Background: Peripheral nervous system (PNS) affection is an uncommon, sometimes life-threatening manifestation of giant cell arteritis (GCA).
Objective: To describe characteristics of neurological abnormalities of the PNS in GCA patients.
Methods: Eighty consecutive cases of biopsy proven GCA were studied.
Results: Three patients presented with subacute sensorimotor deficits abnormalities in the distribution of the arm plexus. In all cases PNS affection was the leading clinical symptom in addition to a typical clinical syndrome of cranial arteriitis. In one case MRI demonstrated diffuse signal abnormalities surrounding the brachial nerve plexus. In another patient, who died from pulmonary embolism 10 weeks after beginning of therapy, autopsy demonstrated residual arteritis in an artery supplying the brachial nerve plexus.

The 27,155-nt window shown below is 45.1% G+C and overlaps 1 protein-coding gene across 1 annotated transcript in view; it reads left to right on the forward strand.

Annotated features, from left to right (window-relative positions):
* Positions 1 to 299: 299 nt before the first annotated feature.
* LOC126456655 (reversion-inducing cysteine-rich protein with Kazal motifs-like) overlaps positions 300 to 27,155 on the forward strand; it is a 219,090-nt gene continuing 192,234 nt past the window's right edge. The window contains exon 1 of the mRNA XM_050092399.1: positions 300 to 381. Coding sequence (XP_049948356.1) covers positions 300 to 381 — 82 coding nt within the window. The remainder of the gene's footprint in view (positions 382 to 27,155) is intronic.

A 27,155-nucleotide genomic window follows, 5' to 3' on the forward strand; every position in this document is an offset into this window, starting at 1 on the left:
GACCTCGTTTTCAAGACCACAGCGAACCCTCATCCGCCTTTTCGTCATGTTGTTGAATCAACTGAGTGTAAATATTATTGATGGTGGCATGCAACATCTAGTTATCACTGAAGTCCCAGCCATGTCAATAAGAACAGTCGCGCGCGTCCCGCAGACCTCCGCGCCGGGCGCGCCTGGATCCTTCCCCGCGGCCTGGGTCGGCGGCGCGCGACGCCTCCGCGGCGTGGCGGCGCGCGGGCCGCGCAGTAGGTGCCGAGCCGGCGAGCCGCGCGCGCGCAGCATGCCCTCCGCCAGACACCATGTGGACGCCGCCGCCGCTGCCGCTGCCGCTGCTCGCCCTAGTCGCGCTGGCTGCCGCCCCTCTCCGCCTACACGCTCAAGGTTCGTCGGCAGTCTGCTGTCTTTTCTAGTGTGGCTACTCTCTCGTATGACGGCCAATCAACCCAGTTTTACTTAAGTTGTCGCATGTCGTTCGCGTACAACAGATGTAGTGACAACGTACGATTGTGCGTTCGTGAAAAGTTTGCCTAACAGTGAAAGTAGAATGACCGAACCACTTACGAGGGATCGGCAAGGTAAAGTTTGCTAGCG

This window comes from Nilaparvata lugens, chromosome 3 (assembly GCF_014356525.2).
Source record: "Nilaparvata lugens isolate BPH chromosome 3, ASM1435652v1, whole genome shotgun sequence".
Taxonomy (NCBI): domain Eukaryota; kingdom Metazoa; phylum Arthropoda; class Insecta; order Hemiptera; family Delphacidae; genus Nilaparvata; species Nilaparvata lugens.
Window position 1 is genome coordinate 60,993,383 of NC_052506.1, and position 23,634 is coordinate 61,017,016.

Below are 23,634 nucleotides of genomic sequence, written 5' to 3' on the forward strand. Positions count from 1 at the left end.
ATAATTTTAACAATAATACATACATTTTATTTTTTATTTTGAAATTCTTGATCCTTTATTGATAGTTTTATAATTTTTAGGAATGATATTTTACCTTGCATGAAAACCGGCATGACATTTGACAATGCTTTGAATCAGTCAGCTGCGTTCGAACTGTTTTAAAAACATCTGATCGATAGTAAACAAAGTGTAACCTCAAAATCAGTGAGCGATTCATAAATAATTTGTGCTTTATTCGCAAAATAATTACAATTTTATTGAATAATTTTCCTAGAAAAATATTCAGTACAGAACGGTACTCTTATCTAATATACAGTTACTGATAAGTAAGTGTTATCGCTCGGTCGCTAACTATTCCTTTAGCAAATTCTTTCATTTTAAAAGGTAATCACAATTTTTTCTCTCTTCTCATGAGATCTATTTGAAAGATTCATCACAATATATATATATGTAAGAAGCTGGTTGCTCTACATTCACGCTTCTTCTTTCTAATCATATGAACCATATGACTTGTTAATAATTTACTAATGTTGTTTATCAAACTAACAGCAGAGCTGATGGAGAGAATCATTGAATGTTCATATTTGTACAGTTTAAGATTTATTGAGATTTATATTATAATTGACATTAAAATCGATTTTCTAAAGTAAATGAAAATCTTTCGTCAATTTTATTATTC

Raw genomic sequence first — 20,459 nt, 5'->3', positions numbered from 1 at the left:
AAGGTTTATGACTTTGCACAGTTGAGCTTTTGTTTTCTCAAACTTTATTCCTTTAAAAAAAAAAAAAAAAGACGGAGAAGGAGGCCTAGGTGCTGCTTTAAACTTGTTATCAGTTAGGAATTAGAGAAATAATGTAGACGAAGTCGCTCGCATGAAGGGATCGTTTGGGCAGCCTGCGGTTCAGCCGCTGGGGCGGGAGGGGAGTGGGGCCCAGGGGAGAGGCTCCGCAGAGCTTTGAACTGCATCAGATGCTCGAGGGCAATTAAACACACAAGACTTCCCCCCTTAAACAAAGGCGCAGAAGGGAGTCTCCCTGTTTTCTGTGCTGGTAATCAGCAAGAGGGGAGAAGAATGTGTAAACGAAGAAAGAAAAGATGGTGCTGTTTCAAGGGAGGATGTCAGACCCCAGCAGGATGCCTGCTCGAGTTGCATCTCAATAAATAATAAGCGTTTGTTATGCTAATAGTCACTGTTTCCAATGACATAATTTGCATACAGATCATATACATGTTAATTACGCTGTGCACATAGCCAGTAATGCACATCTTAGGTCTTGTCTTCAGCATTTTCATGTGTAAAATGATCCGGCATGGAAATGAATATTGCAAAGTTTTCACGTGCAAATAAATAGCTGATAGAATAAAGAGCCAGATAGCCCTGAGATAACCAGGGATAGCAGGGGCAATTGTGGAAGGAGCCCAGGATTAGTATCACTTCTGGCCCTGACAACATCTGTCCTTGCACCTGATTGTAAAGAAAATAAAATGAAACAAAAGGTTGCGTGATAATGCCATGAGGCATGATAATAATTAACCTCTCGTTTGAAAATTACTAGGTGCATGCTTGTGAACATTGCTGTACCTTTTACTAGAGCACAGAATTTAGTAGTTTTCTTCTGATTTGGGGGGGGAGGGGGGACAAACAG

Conclusions: Involvement of the PNS is more uncommon than cerebral ischemia and neuroophthalmological complications in patients suffering from GCA. Severe PNS involvement has an affinity to the midcervical nerve roots and the brachial nerve plexus.